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Nashville Area Libraries

June 9, 2023

Recently, I grabbed a handful of books from each of three Nashville area libraries—Vanderbilt, Edmondson Pike, and Brentwood. Five of those show up here. Two I bought in a used-book store. One came in the mail.


Foundations of the Frankfurt School of Social Research, edited by Judith Marcus and Zoltan Tar (Transaction, 1984)


Since moving back to Nashville in 2011 (to direct the SBTS extension here), I’ve used the Vanderbilt University library frequently, checking out books and doing research on site. They issued me an alumni card with generous privileges . . . until COVID hit. But they are and I am back up to speed now, and I ran a test the other day. After they gave me the green light (with a few updates on my old card), I headed up into the stacks to grab some books for a trial checkout, and, sure enough, it worked.


In recent years (nationwide and in the SBC), we’ve heard a lot about critical race theory, critical theory in general, and the Frankfurt School. So, this one grabbed my attention. Reading through the list of essays, I saw a lot of familiar names and fetching topics, and it hit me that I’d need to give this book more than a browse down the line, especially since it featured not only warm explanations but also tough critiques of CT. 


I jumped to a couple of pieces by Karl Popper, whose “falsifiability” criterion and “open-society’s enemies” argument grabbed my attention and appreciation in grad school back in the 70s. Raymond Aron called the writings of the Frankfurt School “the opium of the intellectuals,” offering this judgment:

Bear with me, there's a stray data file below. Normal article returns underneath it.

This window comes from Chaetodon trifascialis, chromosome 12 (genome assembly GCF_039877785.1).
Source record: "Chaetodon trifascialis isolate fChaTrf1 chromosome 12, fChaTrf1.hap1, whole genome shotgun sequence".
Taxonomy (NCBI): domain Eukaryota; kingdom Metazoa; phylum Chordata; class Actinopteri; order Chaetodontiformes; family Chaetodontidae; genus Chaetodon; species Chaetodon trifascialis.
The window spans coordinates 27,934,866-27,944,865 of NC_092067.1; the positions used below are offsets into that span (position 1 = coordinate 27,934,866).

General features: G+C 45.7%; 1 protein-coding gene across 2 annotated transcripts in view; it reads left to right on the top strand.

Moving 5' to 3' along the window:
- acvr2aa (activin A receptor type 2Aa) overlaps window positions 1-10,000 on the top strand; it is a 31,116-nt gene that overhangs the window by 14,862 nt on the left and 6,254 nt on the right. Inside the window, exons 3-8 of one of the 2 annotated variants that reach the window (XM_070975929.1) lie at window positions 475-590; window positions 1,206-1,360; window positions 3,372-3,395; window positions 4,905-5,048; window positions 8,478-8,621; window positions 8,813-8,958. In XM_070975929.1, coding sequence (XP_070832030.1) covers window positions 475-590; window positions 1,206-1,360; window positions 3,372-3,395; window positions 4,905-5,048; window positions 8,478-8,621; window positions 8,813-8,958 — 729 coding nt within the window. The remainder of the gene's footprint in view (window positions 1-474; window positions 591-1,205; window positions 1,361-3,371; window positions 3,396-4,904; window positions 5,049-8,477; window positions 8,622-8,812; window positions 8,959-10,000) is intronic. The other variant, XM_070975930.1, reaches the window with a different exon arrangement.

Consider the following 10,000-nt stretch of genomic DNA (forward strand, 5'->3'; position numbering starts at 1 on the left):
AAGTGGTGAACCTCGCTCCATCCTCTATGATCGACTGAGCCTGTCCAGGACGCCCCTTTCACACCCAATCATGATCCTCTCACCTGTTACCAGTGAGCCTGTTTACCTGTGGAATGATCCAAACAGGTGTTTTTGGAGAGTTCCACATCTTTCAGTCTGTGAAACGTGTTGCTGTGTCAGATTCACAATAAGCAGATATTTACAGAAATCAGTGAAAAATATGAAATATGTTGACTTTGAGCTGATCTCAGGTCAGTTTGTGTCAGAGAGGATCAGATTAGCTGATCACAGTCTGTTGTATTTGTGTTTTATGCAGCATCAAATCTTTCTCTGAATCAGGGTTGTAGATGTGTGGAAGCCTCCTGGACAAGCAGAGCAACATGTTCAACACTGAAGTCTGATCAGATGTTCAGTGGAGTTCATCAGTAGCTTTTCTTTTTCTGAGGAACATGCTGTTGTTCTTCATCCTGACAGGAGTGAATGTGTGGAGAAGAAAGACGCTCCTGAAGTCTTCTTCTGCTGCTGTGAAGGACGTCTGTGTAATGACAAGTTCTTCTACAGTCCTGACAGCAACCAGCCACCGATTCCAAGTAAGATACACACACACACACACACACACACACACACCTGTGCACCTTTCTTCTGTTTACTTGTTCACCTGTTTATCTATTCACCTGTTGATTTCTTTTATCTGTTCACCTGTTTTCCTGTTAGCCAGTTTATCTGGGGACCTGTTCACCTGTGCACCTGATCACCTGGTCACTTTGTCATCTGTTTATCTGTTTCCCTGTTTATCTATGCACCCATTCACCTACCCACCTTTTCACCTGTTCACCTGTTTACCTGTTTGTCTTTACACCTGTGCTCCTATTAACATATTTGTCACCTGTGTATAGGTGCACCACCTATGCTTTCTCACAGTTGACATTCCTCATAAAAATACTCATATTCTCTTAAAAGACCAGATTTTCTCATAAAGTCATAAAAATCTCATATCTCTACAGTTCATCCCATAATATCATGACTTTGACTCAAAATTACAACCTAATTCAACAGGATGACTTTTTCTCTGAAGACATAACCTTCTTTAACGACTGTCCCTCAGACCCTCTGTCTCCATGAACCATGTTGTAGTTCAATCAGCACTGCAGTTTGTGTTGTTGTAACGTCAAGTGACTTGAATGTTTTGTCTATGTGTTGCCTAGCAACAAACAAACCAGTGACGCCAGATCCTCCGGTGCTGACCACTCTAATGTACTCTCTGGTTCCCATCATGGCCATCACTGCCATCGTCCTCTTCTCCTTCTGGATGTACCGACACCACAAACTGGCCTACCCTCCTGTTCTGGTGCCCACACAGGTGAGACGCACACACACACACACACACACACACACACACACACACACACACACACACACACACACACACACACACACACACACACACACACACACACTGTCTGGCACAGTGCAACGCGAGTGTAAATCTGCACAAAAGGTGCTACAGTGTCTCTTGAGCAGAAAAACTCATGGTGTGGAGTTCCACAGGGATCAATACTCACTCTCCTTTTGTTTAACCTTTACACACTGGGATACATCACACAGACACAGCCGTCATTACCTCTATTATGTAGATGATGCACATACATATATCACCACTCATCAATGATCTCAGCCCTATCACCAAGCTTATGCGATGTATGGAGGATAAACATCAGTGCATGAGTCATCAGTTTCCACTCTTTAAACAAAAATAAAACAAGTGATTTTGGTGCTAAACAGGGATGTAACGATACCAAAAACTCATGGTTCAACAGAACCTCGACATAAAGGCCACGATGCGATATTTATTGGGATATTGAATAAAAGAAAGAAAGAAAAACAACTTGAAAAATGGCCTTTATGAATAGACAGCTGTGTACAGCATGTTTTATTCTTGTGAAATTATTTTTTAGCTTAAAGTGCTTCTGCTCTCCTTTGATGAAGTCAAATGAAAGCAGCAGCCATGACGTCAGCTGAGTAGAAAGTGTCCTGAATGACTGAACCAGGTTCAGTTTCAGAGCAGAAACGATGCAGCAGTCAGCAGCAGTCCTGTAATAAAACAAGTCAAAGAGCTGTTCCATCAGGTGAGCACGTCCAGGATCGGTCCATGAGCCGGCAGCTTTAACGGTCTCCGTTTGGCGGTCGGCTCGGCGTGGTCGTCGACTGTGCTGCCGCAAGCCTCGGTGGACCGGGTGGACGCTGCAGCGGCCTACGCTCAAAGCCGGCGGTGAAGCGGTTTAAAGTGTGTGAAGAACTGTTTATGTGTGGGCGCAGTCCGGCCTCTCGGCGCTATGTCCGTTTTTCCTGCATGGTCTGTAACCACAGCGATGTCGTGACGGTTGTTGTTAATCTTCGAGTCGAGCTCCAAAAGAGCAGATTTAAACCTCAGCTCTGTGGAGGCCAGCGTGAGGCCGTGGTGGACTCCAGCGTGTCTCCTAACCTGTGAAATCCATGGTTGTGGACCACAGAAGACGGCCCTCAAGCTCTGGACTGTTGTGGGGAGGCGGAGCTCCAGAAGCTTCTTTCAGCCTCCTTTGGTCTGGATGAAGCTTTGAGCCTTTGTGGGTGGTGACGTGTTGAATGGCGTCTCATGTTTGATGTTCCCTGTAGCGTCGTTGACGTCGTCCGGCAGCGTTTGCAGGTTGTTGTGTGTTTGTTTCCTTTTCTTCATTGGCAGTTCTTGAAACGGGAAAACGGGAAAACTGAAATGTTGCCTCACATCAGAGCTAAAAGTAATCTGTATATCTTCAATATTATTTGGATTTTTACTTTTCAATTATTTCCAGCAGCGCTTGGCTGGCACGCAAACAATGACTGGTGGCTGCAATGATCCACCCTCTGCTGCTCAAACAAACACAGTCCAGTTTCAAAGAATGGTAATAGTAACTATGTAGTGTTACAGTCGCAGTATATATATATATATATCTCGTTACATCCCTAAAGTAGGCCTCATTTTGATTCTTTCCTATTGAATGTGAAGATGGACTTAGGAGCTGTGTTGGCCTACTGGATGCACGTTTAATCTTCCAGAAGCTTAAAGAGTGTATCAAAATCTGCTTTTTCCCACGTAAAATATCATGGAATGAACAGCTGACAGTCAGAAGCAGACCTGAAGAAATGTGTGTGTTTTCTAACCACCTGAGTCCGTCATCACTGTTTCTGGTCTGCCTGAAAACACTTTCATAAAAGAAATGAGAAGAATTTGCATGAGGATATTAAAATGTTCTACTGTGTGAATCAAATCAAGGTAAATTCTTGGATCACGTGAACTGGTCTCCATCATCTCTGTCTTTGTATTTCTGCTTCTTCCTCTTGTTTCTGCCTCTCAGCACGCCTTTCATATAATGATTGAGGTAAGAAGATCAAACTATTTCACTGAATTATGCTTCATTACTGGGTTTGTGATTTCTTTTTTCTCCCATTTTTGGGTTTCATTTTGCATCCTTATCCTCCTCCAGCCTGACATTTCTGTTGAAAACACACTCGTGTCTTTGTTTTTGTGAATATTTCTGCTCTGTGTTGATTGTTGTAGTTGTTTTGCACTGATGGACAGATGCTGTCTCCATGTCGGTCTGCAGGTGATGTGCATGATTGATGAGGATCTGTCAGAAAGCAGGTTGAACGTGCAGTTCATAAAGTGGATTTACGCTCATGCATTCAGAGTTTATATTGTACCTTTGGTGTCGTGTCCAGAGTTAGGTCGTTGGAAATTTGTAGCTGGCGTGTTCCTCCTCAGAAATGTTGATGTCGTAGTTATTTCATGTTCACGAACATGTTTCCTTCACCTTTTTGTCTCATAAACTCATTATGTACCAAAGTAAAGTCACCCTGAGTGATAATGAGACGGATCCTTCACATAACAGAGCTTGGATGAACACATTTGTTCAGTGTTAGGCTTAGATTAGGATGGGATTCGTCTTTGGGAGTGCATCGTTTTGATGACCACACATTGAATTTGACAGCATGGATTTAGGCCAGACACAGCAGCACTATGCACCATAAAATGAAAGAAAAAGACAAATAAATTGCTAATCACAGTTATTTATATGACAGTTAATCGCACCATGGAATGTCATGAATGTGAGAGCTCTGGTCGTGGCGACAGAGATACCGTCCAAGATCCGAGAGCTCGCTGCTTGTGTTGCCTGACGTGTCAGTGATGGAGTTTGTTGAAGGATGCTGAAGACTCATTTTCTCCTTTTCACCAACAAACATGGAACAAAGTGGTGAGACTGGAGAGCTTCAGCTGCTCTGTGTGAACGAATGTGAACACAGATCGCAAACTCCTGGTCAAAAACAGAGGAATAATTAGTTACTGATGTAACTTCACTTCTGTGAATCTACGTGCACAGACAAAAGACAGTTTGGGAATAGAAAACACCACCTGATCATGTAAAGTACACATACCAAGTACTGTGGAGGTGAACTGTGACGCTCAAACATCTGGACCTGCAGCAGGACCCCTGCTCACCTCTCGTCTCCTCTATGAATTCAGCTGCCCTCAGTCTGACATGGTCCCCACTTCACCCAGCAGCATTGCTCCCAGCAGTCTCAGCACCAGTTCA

Horkheimer rejects, without argument and in defiance of historical facts, the possibility of reforming our so-called system. This amounts to saying: Let the present generation suffer and perish; for all we can do is expose the ugliness of the world we live in and heap insults on our oppressors, the “bourgeoise.” This is the total content of the so-called Critical Theory of the Frankfurt School.


Readings in Sociology: A Biographical Approach, edited by Brigitte Berger (Basic, 1974)


Here’s another of the VU library test run, this one with around 75 pieces. First, I read “To Be a Negro” by James Weldon Johnson. His name was familiar to me from my childhood days since our family bookshelf included his God’s Trombones: Seven Negro Sermons in Verse (1927). Also, his “Lift Every Voice and Sing” has been called “The Black National Anthem.” In this book, we read a bit of his early pain from racial labeling.


Then there were two with Chicago connections. (I lived in metro Chicago for 17 years.) The first, “The Gold Coast and the Slum,” reminded me of how the area around Moody Bible Institute has changed through the years. When I was in high school, a Newsweek piece spoke of Moody Bible Institute’s tough neighborhood, which has since gone upscale. (Back in the day, one student, confronted with a mugger’s weapon, asked, “What? Are you threatening me with heaven?) 


The second was by Chicago-area priest/professor, Andrew Greeley. His contribution, “There’s a New-Time Religion on Campus” (1969) chronicled some decidedly non-Christian, “religious” groups on campus, from I Ching enthusiasts to WITCH (Women’s International Terrorists Corps from Hell).  


The Architecture Book: Big Ideas Simply Explained (DK, 2023)


It was fun turning through the exemplars—and humbling to see how fortunate I’ve been to have seen a number of them in passing (e.g., Sydney Opera House, Flatiron Building in NYC; Robie House in Chicago; Palace of Westminster in London; Mont Saint-Michel off the northern coast of France). And to have been inside a bunch of them (e.g., Great Pyramid near Cairo; Karnak Temple in Luxor; Parthenon in Athens; subway stations in Moscow; Sagrada Familia cathedral in Barcelona; The Treasury Building in Petra; Chartres Cathedral in France; National Museum of African-American History and Culture in DC; Royal Shakespeare Theater in Stratford-upon-Avon; Saint Peters in the Vatican; Taj Mahal in Agra). Some, I wish I’d visited (e.g., Neuschwanstein Castle in Bavaria; Hagia Sophia in Istanbul).


The descriptive and contextual writing was useful, and the glossary reminded me of some notions I’d grasped earlier but had forgotten (e.g., ‘pilaster’—“An embedded rectangular column”; ‘coffering’—“A series of recessed square or octagonal panels used for ceiling decoration.”) 


Strategic Deception in the Second World War: British Intelligence Operations Against the German High Command, by Michael Howard (Norton, 1995)